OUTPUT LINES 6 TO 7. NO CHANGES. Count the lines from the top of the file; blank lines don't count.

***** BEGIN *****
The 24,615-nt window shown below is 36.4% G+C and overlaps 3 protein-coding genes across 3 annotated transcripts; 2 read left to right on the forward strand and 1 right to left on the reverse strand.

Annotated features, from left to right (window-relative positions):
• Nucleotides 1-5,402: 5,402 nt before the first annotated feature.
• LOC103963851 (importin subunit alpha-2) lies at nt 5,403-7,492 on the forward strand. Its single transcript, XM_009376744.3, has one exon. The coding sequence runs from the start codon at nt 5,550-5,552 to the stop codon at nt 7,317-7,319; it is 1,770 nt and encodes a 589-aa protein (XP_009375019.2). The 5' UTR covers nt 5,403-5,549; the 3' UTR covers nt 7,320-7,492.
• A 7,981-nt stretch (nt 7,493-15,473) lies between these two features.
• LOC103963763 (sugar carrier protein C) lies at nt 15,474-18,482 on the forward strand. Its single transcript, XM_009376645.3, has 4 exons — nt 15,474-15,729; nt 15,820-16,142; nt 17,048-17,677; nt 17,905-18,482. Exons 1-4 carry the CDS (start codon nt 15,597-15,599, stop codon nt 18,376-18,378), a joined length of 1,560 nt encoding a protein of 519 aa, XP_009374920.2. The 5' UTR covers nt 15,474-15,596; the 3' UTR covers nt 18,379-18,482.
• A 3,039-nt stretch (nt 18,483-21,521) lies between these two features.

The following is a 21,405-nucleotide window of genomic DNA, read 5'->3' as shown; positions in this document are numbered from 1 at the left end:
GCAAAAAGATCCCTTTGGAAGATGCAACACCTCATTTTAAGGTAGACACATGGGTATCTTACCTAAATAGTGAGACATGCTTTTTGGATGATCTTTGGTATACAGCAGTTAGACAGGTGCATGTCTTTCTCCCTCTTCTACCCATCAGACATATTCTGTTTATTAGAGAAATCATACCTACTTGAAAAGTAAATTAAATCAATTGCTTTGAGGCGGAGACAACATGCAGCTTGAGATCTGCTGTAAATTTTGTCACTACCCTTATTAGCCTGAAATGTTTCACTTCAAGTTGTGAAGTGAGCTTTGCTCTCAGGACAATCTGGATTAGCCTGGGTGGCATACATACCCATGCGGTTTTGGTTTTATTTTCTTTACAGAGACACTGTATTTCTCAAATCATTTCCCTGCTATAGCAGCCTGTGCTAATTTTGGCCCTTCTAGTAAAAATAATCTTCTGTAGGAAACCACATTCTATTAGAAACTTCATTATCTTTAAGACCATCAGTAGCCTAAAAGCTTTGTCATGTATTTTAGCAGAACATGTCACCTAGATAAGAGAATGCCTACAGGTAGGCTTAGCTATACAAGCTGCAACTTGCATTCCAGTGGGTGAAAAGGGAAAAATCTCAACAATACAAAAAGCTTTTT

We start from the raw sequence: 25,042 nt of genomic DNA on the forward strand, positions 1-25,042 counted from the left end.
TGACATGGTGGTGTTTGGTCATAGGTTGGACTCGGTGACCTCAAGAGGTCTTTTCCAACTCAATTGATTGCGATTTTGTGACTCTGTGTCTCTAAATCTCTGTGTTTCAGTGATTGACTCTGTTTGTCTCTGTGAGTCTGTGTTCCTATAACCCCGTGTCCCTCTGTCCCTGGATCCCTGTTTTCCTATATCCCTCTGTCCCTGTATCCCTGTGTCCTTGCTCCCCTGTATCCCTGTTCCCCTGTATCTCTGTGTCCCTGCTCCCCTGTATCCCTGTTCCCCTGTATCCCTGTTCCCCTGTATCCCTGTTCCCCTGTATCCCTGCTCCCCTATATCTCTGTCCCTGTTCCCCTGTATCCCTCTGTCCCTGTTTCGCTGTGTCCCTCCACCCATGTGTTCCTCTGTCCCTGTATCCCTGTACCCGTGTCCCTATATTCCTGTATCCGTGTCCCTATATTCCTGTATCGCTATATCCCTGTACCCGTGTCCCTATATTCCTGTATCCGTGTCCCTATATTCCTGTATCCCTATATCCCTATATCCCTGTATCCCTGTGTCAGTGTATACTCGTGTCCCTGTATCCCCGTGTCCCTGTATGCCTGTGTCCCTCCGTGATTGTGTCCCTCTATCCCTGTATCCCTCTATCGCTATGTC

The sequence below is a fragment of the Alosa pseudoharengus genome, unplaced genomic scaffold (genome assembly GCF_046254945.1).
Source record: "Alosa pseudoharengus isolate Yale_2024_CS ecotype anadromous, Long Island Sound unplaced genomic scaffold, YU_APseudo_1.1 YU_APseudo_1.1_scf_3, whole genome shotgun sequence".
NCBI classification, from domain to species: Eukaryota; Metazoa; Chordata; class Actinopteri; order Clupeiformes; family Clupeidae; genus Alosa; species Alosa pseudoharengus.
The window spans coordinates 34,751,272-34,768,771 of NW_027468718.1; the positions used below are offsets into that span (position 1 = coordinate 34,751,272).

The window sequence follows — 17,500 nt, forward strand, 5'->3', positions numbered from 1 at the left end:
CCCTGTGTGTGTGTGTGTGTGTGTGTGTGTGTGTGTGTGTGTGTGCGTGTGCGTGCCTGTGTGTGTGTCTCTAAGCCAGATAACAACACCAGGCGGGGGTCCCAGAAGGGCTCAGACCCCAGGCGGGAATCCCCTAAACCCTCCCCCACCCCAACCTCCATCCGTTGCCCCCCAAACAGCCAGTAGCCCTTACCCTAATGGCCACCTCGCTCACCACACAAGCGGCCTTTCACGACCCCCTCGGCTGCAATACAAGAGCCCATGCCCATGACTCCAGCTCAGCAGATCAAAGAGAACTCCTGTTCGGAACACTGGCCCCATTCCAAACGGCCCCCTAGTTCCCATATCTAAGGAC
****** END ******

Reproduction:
• LOC103963763 (sugar carrier protein C) lies at nt 15,474-18,482 on the forward strand. Its single transcript, XM_009376645.3, has 4 exons — nt 15,474-15,729; nt 15,820-16,142; nt 17,048-17,677; nt 17,905-18,482. Exons 1-4 carry the CDS (start codon nt 15,597-15,599, stop codon nt 18,376-18,378), a joined length of 1,560 nt encoding a protein of 519 aa, XP_009374920.2. The 5' UTR covers nt 15,474-15,596; the 3' UTR covers nt 18,379-18,482.
• A 3,039-nt stretch (nt 18,483-21,521) lies between these two features.